The UK capacity market and security of supply25 Jun, 2012
We have not addressed the proposed UK Capacity Market for the last few months, awaiting further details on policy design since the government’s initial announcements last December. Some further information was published by DECC in late May alongside their publishing of the Draft Bill on Electricity Market Reform (EMR). But the announcement of these details comes against a backdrop of increasing criticism from within the industry, academia and the media, of the complexity and uncertainty associated with EMR.
The government has re-emphasised the two key objectives of its EMR policies as part of its latest publications: decarbonisation and security of supply. But the additional details the government has published on the UK Capacity Market look set to undermine rather than strengthen security of supply.
New details on the Capacity Market
The Annex on Capacity Market Design and Implementation provides some further clarity on the government’s thinking in relation to the Capacity Market design. For example:
- The government is mindful to exclude low carbon plant covered under the Fit/CfD mechanism from the Capacity Market, which in practice means that it would be focused on remuneration of thermal capacity
- It is the government’s intention to focus on contracting total capacity volume (against a target) not specifically contracting for flexibility.
These may be sensible decisions in the context of EMR as a whole, but it is worth nothing that 1. will reinforce the increasing separation between remuneration of low carbon capacity and thermal plant and 2. illustrates the ‘blunt instrument’ nature of the Capacity Market solution in providing an adequate level of fast response flexible backup. Published details on market design are still light in the Annex, but DECC presents a reasonable overview of key design issues that will need to be resolved through the consultation process into next year.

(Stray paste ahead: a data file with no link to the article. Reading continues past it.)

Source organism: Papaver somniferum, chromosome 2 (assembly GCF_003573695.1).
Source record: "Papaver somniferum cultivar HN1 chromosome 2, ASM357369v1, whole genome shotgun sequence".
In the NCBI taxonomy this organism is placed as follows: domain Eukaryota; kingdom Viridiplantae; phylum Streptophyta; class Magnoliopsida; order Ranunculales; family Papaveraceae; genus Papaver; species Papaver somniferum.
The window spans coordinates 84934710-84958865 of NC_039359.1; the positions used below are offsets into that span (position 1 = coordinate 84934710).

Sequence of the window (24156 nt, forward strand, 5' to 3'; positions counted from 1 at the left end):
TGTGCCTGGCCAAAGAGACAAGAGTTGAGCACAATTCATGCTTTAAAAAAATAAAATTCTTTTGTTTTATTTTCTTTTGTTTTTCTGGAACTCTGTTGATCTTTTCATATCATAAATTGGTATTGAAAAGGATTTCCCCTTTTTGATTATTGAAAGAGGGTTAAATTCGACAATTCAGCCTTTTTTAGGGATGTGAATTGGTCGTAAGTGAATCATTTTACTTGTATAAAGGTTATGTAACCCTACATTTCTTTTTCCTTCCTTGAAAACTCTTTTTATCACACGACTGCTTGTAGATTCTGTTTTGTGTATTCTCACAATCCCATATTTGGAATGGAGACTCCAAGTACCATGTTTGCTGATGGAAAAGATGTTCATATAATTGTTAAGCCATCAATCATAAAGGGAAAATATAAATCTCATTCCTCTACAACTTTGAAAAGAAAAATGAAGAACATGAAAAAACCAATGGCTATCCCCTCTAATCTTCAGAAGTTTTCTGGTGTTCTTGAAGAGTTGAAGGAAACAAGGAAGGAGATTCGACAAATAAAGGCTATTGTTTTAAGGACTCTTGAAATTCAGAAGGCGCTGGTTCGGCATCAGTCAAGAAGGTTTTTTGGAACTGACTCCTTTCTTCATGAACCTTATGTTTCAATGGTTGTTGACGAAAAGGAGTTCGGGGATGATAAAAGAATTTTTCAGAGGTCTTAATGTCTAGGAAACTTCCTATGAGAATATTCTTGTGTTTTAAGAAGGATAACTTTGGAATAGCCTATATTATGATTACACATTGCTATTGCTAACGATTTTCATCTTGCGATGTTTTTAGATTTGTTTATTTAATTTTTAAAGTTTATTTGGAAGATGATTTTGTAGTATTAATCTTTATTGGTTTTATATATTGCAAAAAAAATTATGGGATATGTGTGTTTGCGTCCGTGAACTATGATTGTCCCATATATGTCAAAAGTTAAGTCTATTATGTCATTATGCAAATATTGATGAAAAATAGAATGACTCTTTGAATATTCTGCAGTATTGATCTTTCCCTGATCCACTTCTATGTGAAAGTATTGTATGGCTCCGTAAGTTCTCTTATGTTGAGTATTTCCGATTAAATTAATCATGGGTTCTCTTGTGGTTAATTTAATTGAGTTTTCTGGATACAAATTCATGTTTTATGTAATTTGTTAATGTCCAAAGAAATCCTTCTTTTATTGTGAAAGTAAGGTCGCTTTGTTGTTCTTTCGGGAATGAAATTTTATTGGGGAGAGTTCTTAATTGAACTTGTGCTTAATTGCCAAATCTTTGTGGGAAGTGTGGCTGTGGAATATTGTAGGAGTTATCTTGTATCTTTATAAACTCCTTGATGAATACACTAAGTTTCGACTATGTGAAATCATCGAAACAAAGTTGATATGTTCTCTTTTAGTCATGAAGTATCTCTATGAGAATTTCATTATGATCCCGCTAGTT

In our view the key issue that overhangs the Capacity Market design is the risk around political involvement in its implementation and operation. The government again restates its intention to use the Capacity Market as a security of supply ‘insurance policy’, with the decision whether or not to implement it still firmly in the hands of politicians:
“The timing of the first capacity auction will be decided by Ministers on the basis of the security of supply outlook. We are retaining this discretion on whether and when to run the auction, and when the first delivery year will be, to ensure we only intervene in the market if it is necessary and cost-effective to do so. Ministerial decisions on when to run the first auction will be taken with a view to striking a balance between providing certainty to industry and ensuring that the security of electricity supply outlook warrants intervention.”
This creates substantial and unnecessary risk for investors in thermal power plant as we set out here. But the government adds further political risk in its latest announcement. If the Capacity Market is implemented, then the setting of the required capacity level will also be a political decision: